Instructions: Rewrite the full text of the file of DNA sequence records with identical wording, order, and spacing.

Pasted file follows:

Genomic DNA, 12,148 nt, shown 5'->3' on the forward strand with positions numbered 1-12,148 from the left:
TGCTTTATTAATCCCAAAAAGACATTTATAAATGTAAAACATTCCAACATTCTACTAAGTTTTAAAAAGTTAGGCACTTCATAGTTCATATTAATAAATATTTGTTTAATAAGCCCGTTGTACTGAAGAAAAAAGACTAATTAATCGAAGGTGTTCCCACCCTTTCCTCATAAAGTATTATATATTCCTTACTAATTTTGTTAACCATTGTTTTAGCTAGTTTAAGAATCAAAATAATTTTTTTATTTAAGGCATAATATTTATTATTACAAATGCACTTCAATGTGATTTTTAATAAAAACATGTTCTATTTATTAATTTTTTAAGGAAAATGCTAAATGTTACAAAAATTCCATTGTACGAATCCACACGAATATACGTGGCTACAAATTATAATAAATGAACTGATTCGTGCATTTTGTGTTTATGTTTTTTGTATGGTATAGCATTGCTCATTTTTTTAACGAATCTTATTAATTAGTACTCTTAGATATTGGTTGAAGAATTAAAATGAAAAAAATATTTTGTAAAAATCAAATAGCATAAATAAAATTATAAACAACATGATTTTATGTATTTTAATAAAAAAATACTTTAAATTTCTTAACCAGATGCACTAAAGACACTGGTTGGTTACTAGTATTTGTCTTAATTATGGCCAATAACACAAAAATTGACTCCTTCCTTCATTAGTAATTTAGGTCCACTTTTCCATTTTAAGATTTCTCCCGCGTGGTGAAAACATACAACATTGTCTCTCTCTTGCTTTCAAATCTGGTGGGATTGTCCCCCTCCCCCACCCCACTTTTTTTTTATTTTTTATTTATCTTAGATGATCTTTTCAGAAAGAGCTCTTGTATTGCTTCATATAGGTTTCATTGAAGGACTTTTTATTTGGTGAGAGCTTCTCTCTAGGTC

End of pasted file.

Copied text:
Genomic DNA, 12,148 nt, shown 5'->3' on the forward strand with positions numbered 1-12,148 from the left:
TGCTTTATTAATCCCAAAAAGACATTTATAAATGTAAAACATTCCAACATTCTACTAAGTTTTAAAAAGTTAGGCACTTCATAGTTCATATTAATAAATATTTGTTTAATAAGCCCGTTGTACTGAAGAAAAAAGACTAATTAATCGAAGGTGTTCCCACCCTTTCCTCATAAAGTATTATATATTCCTTACTAATTTTGTTAACCATTGTTTTAGCTAGTTTAAGAATCAAAATAATTTTTTTATTTAAGGCATAATATTTATTATTACAAATGCACTTCAATGTGATTTTTAATAAAAACATGTTCTATTTATTAATTTTTTAAGGAAAATGCTAAATGTTACAAAAATTCCATTGTACGAATCCACACGAATATACGTGGCTACAAATTATAATAAATGAACTGATTCGTGCATTTTGTGTTTATGTTTTTTGTATGGTATAGCATTGCTCATTTTTTTAACGAATCTTATTAATTAGTACTCTTAGATATTGGTTGAAGAATTAAAATGAAAAAAATATTTTGTAAAAATCAAATAGCATAAATAAAATTATAAACAACATGATTTTATGTATTTTAATAAAAAAATACTTTAAATTTCTTAACCAGATGCACTAAAGACACTGGTTGGTTACTAGTATTTGTCTTAATTATGGCCAATAACACAAAAATTGACTCCTTCCTTCATTAGTAATTTAGGTCCACTTTTCCATTTTAAGATTTCTCCCGCGTGGTGAAAACATACAACATTGTCTCTCTCTTGCTTTCAAATCTGGTGGGATTGTCCCCCTCCCCCACCCCACTTTTTTTTTATTTTTTATTTATCTTAGATGATCTTTTCAGAAAGAGCTCTTGTATTGCTTCATATAGGTTTCATTGAAGGACTTTTTATTTGGTGAGAGCTTCTCTCTAGGTC